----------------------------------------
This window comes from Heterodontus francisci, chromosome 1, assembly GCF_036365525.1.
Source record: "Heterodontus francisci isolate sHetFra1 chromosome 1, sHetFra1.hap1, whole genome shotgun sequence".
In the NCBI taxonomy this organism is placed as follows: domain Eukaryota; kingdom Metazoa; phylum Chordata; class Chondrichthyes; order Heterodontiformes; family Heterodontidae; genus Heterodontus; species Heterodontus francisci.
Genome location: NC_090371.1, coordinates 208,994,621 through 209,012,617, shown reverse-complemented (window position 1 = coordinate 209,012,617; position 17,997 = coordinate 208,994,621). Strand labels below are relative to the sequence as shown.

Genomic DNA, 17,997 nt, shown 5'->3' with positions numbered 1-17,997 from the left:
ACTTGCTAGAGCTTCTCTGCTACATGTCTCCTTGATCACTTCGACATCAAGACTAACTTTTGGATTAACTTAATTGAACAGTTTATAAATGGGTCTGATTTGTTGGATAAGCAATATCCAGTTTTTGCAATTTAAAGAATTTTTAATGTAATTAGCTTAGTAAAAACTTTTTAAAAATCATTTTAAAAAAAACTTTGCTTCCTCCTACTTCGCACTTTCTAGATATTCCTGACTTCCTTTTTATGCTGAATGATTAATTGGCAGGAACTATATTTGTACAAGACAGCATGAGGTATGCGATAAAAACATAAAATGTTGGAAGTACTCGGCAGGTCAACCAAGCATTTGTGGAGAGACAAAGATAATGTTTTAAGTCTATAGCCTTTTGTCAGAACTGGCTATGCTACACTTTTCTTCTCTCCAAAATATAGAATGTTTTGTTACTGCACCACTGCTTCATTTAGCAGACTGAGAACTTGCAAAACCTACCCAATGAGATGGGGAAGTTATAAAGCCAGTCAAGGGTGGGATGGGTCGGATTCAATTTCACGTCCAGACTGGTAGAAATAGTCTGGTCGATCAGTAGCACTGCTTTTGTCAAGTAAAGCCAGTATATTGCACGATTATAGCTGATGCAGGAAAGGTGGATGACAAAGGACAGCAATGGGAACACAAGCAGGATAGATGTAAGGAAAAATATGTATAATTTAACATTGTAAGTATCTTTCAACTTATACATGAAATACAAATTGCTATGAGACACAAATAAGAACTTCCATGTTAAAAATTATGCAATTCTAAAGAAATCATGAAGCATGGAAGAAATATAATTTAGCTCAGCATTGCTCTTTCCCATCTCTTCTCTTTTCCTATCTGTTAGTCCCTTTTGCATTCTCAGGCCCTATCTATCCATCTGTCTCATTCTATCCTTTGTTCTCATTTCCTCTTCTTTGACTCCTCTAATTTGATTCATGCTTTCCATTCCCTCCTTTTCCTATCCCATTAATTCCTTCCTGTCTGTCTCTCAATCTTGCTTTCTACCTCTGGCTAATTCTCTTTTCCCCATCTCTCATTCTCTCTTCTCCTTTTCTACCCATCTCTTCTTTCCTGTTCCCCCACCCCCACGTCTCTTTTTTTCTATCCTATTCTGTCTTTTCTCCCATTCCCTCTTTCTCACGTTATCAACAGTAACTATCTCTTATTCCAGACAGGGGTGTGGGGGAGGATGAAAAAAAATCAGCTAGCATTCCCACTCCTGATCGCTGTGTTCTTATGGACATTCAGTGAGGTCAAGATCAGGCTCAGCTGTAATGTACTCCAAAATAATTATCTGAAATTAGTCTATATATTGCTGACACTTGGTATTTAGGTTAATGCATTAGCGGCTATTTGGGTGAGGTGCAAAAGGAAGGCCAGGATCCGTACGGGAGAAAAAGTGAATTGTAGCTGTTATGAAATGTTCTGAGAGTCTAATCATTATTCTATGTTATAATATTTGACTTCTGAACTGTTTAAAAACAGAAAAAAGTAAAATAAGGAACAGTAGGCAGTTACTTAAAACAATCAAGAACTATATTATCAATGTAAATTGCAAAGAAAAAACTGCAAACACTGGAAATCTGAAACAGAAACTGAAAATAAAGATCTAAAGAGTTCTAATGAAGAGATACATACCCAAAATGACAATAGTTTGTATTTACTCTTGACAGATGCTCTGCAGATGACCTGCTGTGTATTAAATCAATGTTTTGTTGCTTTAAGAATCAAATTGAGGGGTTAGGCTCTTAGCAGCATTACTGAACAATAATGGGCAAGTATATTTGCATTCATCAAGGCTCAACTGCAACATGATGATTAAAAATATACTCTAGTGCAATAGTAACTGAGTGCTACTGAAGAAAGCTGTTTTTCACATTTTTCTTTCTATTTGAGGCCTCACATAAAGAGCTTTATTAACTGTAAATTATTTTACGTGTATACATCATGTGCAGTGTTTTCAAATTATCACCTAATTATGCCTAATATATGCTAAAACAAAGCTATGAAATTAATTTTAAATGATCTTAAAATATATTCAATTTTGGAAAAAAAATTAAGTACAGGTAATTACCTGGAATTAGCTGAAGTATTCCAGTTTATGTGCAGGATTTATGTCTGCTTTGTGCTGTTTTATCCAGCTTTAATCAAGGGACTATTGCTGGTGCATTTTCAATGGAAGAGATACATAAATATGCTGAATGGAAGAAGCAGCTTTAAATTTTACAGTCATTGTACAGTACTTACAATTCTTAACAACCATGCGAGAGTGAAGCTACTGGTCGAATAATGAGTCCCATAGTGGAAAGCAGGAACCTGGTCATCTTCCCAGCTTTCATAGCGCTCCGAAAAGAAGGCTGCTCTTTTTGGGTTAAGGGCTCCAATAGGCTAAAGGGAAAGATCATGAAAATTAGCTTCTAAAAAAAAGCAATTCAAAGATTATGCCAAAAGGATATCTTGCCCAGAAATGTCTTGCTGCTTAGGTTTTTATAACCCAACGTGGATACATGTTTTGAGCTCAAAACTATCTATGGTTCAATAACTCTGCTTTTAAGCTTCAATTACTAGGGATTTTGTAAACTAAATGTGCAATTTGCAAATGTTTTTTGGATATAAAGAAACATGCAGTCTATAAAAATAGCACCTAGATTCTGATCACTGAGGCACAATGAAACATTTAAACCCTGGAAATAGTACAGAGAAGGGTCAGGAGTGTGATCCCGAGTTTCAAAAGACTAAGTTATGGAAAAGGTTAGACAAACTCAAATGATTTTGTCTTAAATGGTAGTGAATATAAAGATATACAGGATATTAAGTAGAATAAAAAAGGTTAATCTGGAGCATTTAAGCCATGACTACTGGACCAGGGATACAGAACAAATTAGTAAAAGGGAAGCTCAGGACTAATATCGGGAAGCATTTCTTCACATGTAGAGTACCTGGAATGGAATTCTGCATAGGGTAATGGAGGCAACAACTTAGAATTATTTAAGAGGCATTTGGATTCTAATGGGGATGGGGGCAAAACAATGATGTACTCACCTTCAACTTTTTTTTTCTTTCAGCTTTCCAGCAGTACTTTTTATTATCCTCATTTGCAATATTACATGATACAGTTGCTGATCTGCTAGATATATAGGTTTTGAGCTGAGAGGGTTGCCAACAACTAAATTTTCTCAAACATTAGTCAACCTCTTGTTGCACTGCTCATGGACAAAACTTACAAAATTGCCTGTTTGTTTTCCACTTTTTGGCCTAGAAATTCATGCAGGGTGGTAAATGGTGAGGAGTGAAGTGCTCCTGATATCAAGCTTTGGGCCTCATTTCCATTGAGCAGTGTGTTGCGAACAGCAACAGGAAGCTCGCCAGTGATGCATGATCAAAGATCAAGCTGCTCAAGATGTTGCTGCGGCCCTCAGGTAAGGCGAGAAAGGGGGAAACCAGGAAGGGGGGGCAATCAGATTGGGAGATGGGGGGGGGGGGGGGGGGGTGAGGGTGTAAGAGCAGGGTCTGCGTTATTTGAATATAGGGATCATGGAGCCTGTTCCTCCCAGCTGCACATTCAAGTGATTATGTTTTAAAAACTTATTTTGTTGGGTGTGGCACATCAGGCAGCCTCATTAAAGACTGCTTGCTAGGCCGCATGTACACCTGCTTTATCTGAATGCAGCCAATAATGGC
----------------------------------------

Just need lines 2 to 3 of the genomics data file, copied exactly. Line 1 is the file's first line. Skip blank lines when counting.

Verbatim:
Source record: "Heterodontus francisci isolate sHetFra1 chromosome 1, sHetFra1.hap1, whole genome shotgun sequence".
In the NCBI taxonomy this organism is placed as follows: domain Eukaryota; kingdom Metazoa; phylum Chordata; class Chondrichthyes; order Heterodontiformes; family Heterodontidae; genus Heterodontus; species Heterodontus francisci.